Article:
Medical insurance is usually not a small-talk subject: Few find it interesting; even fewer know what they’re talking about.
But direct primary care, the new kid on the insurance block, may change that. DPCs are gathering both professional and public interest, locally as well as nationally, as they provide an option to traditional insurance that both doctors and their patients find interesting.
Similar to health-savings accounts, for which members pay a third-party a monthly amount to cover future medical expenses, and to retainers for professionals whose services one knows are going to be needed, DPCs establish a direct provider-user reimbursement route. In short, individuals pay a doctor a set subscription fee and as a result are entitled to a range of medical services without additional charge.
DPCs and providers
DPCs offer providers several advantages over traditional fee-for-service reimbursements: They receive, in advance, payment for their services; they can establish a direct relationship with the people they’re treating without having to deal with third-parties; and they don’t have to deal with having their clinical decisions questioned by non-medical personnel. Also among the pluses is being able to see the patients they wish to, rather than being limited to people covered only by the particular insurance plans with which they have contracts.
The main DPC disadvantage for providers is unfamiliarity, among their peers as well as the public, with the concept. A Medical Group Management Association survey in May of this year found that nearly 75 percent of the approximately 1,500 health providers who responded to the survey were unaware of the direct primary care model.
Dr. Jan Hester of Fort Collins Caring For The Family noted that much of her time spent with patients involved educating them about the concept. Hester, who opened her practice in 2004 and switched to the DPC model in 2016, said that she did so because traditional insurance is “challenging for both physicians and patients,” and because she feels that patients and employers “pay too much for health insurance instead of paying for health care.” Her practice is currently approximately 70 percent traditional insurance and 30 percent DPC, and the balance she feels will become weighted toward the latter as more people become aware of the DPC model. “The DPC continues to increase daily.”
Using this model, she emphasizes, allows her to provide wholesale prices for both prescriptions and laboratory work. And a big additional plus is that her patients can reach her by e-mail, cellphone, or text, whenever they wish to without having to wait until regular office hours.
DPCs and consumers
DPC consumers find that they immediately know how much their medical care will cost instead of waiting, often months, for their insurers to determine what that cost will be. They also can enjoy discounted prices on procedures and medications because doctors, not insurance companies, determine those costs. Few doctors now know how much patients pay for their prescriptions.
However, the downsides of Direct Primary Care for consumers are few, but they’re not trivial. First, direct primary care is exactly what its name says: It’s primary, and does not cover surgery nor hospitalization. Second, the number of providers who offer this payment structure is limited.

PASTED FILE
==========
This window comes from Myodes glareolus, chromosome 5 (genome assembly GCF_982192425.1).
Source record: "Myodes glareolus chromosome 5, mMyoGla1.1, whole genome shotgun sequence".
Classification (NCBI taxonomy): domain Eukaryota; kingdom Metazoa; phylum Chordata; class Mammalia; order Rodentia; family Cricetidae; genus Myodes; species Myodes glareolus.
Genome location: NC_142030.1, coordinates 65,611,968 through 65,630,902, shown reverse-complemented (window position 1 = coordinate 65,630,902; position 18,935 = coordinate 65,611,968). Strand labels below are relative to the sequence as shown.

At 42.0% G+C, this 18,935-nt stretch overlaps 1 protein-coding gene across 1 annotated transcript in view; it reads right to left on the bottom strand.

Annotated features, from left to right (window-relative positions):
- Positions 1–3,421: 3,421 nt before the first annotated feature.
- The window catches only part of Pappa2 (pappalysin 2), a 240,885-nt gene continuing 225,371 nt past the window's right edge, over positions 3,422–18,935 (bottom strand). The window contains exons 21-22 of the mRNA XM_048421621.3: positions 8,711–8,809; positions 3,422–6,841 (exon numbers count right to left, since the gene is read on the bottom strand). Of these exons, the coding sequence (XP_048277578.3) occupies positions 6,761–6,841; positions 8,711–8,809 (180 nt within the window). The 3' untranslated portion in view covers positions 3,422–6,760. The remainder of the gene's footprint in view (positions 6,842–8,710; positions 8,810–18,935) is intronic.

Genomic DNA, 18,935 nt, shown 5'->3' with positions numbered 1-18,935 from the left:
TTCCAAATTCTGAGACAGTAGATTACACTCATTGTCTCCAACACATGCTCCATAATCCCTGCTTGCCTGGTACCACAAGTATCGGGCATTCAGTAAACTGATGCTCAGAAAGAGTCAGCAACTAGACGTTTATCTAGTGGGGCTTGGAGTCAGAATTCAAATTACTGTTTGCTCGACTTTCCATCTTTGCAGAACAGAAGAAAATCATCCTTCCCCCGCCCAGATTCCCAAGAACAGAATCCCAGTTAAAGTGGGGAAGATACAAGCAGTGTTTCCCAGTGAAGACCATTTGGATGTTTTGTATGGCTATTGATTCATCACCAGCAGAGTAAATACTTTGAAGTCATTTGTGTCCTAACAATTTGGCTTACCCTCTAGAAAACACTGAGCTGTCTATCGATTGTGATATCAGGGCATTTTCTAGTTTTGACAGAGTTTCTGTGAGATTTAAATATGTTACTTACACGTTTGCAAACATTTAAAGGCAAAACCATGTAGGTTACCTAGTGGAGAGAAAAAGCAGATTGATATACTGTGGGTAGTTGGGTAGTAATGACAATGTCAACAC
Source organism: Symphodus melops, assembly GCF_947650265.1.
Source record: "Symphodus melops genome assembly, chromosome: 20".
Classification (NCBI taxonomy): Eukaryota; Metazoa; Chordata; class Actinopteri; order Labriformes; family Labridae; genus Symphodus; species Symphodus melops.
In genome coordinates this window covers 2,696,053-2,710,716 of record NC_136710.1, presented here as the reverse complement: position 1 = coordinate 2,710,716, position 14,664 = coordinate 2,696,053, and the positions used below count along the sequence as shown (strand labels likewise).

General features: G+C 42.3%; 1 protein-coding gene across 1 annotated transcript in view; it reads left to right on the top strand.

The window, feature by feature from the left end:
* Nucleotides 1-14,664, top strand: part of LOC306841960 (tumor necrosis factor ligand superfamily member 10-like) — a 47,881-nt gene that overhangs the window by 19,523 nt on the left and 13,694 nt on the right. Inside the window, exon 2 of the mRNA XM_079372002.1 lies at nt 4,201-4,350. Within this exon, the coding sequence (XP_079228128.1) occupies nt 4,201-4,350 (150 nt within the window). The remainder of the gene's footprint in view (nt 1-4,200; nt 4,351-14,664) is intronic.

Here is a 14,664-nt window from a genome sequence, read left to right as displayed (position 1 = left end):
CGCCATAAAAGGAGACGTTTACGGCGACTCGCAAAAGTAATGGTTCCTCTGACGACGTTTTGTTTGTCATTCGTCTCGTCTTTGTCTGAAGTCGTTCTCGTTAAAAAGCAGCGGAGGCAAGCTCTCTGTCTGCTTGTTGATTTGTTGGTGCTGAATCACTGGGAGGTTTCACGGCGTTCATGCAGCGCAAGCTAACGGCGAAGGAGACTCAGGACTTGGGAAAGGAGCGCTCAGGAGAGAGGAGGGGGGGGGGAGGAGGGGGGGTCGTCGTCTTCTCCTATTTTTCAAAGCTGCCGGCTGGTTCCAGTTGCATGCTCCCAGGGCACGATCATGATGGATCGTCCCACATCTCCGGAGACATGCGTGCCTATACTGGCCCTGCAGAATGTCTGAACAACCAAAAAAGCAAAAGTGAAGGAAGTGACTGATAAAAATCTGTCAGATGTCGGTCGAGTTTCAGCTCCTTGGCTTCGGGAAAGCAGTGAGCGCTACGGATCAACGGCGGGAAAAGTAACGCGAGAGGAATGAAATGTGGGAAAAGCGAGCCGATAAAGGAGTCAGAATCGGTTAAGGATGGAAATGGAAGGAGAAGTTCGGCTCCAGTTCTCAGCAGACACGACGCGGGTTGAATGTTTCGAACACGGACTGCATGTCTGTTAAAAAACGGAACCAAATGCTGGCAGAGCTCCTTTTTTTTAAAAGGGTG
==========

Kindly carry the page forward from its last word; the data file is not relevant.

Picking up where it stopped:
Also, in Colorado, “DPCs are not regulated by the Division of Insurance,” said Peg Brown, chief deputy commissioner of that agency. Should there be dissatisfaction, patients would have to turn to the Consumer Protection Agency since they would not have protection through the Division of Insurance.
Many types of health insurance
Knowledge of DPCs is still relatively limited, so it is often confused with concierge medicine. Unlike that type of medicine, though, DPCs do not limit the number of “members” that can belong to their practices and, perhaps more importantly, they are an acceptable option under the Affordable Care Act for not having traditional medical insurance.
DPCs also differ from short-term medical insurance, the insurance “flavor” that provides temporary coverage during unexpected gaps. Short-term policies usually don’t meet the minimum essential coverage required by the Affordable Care Act; therefore, being covered by a short-term plan may result in a tax penalty. Additionally, short-term insurers can discriminate against applicants due to pre-existing conditions and/or health history; DPCs don’t.
Advocates of direct primary care believe the plans are a step for doctors and patients toward achieving the insured’s best health interest.
“Health insurance”, said a health provider’s representative who asked to remain unnamed as she was not authorized to speak for her facility “is structured to be in the financial best interest of the insurer, not the insured”.
Members of the Direct Primary Care Coalition
North Vista Medical Center
4790 Table Mesa Drive., Suite 100
4943 State Highway 52, Suite 240
1006 Robertson St.
Fort Collins 80524
275 South Main St., Suite 201
Colorado Integrative Medical Center offering Nextera Healthcare
2575 Park Lane #101b,
Whole Family Healthcare of Longmont offering Nextera Healthcare
600 S. Airport Road, Building A, Suite 203
Hinman Family Practice offering Nextera Healthcare
1350 Tulip St.
Boulder Goose Creek Clinic
2880 Folsom St., Suite 104
Denver State Capital Clinic
230 East 13th Ave.
Broomfield Interlocken Clinic
12202 Airport Way, Suite 170
Denver 15th Street Clinic
1783 15th St.
Fort Collins Caring for the Family
1120 E Elizabeth St., G#1
Fort Collins 80524
Cloud Medical Center
Lofts at the Peloton
38th & Arapahoe
Highland City Club
9th & Arapahoe
Prospect New Town
2017 One Hundred Year Party Court
Foothills Family Care, LLC
1032 Luke St., Suite 1
Fort Collins 80524
1709 61st Ave.
Source: Colorado Hospital Association